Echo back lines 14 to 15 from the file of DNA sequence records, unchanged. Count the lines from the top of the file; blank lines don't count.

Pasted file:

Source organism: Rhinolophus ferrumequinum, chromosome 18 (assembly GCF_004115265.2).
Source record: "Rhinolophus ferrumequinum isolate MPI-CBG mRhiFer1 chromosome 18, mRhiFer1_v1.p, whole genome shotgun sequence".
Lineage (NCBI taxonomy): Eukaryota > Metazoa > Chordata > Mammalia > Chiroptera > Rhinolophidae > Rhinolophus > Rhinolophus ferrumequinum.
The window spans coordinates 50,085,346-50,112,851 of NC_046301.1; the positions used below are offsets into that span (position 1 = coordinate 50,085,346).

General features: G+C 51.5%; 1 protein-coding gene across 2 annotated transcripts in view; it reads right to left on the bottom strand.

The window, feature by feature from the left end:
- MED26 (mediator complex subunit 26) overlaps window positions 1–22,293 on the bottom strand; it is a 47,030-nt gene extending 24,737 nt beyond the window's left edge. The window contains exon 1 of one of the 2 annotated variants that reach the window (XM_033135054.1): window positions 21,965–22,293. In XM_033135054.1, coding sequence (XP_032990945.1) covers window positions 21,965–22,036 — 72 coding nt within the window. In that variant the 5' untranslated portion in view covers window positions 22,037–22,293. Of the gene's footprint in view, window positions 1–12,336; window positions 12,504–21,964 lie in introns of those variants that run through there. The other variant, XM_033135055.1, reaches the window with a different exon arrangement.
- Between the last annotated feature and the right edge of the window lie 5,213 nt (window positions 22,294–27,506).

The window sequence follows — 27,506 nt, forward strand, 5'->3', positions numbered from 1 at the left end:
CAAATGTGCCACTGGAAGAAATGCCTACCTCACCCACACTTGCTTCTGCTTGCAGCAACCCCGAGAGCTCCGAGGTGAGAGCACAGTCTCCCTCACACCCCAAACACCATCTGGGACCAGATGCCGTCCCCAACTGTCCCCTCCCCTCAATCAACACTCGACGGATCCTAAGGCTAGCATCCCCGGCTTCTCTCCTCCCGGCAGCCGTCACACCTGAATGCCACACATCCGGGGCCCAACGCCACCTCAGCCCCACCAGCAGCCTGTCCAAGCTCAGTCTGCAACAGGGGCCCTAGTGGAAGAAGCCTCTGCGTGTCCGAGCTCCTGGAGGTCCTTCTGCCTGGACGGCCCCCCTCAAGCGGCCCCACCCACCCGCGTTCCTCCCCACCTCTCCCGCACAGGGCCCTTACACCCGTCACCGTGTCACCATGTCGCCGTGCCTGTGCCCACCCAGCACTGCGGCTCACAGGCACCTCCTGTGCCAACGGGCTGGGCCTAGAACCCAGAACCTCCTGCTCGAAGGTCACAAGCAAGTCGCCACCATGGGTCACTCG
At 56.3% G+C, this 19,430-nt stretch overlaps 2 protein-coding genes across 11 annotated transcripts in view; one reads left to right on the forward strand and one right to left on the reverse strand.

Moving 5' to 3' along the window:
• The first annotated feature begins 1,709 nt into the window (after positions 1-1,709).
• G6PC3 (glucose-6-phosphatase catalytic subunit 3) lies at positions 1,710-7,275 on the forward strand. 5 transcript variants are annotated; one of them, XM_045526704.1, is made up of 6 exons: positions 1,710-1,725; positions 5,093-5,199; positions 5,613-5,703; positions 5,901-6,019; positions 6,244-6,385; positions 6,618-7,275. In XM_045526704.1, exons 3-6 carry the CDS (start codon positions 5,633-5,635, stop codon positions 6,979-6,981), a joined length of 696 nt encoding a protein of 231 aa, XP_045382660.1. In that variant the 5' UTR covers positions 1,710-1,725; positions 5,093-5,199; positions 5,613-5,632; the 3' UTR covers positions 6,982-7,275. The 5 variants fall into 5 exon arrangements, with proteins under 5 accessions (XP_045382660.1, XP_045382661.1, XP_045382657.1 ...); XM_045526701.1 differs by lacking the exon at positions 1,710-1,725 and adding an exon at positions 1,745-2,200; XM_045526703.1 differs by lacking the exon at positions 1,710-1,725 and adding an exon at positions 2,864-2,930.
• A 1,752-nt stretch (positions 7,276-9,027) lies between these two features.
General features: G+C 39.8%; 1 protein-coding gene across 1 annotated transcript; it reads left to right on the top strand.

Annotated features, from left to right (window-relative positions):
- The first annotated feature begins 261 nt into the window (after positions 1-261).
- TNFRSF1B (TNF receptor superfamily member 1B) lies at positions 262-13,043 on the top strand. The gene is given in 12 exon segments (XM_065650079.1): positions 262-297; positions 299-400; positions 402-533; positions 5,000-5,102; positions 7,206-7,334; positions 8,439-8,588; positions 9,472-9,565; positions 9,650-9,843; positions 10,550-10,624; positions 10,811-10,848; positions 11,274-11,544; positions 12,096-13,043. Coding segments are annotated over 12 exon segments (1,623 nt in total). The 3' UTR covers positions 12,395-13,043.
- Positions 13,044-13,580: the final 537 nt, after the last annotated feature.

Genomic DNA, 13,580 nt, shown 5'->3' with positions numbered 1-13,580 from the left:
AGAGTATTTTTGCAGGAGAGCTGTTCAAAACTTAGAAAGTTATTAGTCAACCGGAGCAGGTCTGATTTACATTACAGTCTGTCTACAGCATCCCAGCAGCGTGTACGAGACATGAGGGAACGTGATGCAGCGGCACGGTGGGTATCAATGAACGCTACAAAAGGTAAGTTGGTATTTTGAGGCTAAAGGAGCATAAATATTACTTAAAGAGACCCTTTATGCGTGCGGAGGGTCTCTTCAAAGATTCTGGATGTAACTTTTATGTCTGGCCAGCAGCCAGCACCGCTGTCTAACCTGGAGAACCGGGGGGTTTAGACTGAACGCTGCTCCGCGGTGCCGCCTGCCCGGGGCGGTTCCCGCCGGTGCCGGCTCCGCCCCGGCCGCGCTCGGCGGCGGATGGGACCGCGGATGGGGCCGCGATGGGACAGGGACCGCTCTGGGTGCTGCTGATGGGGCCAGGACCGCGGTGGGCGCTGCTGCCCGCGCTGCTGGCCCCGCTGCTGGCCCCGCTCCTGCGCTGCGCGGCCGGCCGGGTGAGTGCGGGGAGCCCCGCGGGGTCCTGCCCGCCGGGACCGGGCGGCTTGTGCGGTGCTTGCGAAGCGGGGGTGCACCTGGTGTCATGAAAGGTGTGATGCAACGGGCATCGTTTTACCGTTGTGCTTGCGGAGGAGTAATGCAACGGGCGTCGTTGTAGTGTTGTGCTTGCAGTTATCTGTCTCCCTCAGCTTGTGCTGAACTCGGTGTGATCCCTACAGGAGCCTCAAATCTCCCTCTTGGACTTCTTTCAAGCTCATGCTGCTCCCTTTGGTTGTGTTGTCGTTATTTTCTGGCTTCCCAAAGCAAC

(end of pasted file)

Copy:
• G6PC3 (glucose-6-phosphatase catalytic subunit 3) lies at positions 1,710-7,275 on the forward strand. 5 transcript variants are annotated; one of them, XM_045526704.1, is made up of 6 exons: positions 1,710-1,725; positions 5,093-5,199; positions 5,613-5,703; positions 5,901-6,019; positions 6,244-6,385; positions 6,618-7,275. In XM_045526704.1, exons 3-6 carry the CDS (start codon positions 5,633-5,635, stop codon positions 6,979-6,981), a joined length of 696 nt encoding a protein of 231 aa, XP_045382660.1. In that variant the 5' UTR covers positions 1,710-1,725; positions 5,093-5,199; positions 5,613-5,632; the 3' UTR covers positions 6,982-7,275. The 5 variants fall into 5 exon arrangements, with proteins under 5 accessions (XP_045382660.1, XP_045382661.1, XP_045382657.1 ...); XM_045526701.1 differs by lacking the exon at positions 1,710-1,725 and adding an exon at positions 1,745-2,200; XM_045526703.1 differs by lacking the exon at positions 1,710-1,725 and adding an exon at positions 2,864-2,930.
• A 1,752-nt stretch (positions 7,276-9,027) lies between these two features.